Friday, March 6th, 2020


Netflix and Chills

Sure, avoiding handshakes and self-quarantining with WiFi, food delivery, and all-day movie binges doesn't sound all that terrifying. But what if things take a more dramatic turn? What if there's a total breakdown of modern society and we all have to take to the wild and find a way to survive. The NYT's Nellie Bowles found some folks who have a plan for that. While you're watching Survivor, they're living it. How to Prepare Now for the Complete End of the World. "When the end comes, some will not be waiting in a bunker for a savior. They will stride out into the wilderness with confidence, ready to hunt and kill a deer, tan its hide and sleep easily in a hand-built shelter, close by a fire they made from the force of their two palms on a stick." (My family has a multigenerational distribution of skill sets: My dad can hunt and gather, start fires from scratch, build safe living quarters using rudimentary tools, and fend off attackers. I can restart the router.)


Class Dismissed

(We'll get back to the story of the moment. But first, the story of the era.) "'Many people used to associate the meaning of their life with what their corporation or institution was doing.' Miners and factory workers identified themselves as such. Warehouse workers, especially those whose paycheck is signed by a staffing company, rarely feel the same connection. The result of these trends has been a 'coming apart,' as Case and Deaton put it, of day-to-day life for whites without a college degree versus those with a college degree." NYT: How Working-Class Life Is Killing Americans, in Charts.

+ "Those most vulnerable are distinguished not by where they live but by their race and level of education. Virtually the entire increase in mortality has been among white adults without bachelor's degrees—some 70 percent of all whites." The New York Review of Books: Left Behind.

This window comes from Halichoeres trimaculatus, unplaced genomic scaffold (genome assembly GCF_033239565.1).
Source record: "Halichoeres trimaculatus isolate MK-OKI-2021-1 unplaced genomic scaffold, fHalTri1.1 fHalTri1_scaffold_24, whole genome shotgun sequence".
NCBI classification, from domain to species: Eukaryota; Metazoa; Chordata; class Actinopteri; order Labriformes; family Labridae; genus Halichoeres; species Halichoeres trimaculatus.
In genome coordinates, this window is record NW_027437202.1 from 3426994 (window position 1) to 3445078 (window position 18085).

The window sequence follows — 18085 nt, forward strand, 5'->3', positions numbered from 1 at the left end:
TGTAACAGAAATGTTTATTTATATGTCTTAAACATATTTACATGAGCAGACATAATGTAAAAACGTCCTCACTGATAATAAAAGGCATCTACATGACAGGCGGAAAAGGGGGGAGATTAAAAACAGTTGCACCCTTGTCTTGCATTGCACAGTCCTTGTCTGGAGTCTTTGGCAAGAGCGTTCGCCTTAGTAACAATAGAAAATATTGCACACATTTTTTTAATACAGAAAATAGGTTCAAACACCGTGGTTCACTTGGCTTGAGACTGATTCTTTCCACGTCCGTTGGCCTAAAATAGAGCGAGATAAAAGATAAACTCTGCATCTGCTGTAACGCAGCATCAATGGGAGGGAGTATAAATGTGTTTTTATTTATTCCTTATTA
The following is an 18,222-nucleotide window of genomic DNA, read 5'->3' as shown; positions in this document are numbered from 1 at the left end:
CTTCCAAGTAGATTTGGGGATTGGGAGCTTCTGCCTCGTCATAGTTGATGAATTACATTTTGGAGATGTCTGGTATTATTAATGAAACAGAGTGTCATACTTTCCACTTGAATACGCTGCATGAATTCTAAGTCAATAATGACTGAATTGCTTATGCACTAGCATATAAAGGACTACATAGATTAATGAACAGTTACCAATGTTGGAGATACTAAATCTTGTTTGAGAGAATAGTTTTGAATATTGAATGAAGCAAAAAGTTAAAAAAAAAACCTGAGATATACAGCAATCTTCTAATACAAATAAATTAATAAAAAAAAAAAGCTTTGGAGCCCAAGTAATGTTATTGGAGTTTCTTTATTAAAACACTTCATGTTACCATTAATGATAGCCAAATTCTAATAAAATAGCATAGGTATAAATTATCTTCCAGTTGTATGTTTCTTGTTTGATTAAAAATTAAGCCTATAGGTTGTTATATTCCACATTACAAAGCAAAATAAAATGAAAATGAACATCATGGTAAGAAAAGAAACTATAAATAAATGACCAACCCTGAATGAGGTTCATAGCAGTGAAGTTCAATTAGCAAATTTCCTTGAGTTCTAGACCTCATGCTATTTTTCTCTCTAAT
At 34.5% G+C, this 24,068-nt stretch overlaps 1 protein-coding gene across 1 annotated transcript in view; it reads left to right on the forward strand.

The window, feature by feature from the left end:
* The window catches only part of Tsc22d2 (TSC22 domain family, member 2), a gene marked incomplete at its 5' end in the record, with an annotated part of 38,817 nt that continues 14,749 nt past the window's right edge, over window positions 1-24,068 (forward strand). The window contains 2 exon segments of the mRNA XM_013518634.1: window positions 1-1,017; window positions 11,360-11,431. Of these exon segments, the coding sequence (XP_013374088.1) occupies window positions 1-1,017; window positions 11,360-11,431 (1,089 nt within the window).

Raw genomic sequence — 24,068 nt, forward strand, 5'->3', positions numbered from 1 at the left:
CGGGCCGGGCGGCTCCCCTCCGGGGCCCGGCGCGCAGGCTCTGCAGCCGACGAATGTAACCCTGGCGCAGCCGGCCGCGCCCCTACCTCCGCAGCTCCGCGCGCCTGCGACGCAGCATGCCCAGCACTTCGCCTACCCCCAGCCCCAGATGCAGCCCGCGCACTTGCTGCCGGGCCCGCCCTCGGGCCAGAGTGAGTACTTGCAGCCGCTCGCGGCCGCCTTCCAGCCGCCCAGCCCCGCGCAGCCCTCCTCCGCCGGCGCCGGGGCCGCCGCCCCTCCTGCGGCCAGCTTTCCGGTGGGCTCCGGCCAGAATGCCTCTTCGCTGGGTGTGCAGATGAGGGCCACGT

Weekend Whats

What to Book: "In that late summer of 1854, as the toshers and the mud-larks and the bone collectors made their rounds, London was headed toward another, even more terrifying, battle between microbe and man. By the time it was over, it would prove as deadly as any in the city's history." In addition to providing a little perspective on what we're currently dealing with, Steven Johnson's book on an epidemic in London is remarkably informative and entertaining. The Ghost Map: The Story of London's Most Terrifying Epidemic--and How It Changed Science, Cities, and the Modern World.

+ What to Pod: Hello Monday with Jessi Hempel is a podcast that's definitely worth adding to your playlist. And there's no better place to start than with Jessi's recent interview with Robbi Behr and Matthew Swanson. "Robbi and Matthew ditched the corporate grind and moved into a barn where they made art. They didn't chase success, but it found them. Now, they're planning to travel the country with their four kids – in a school bus." Robbi and Matthew are two of the most interesting and inspiring people I know (even though their youngest kid sometimes gives me the business). Enjoy.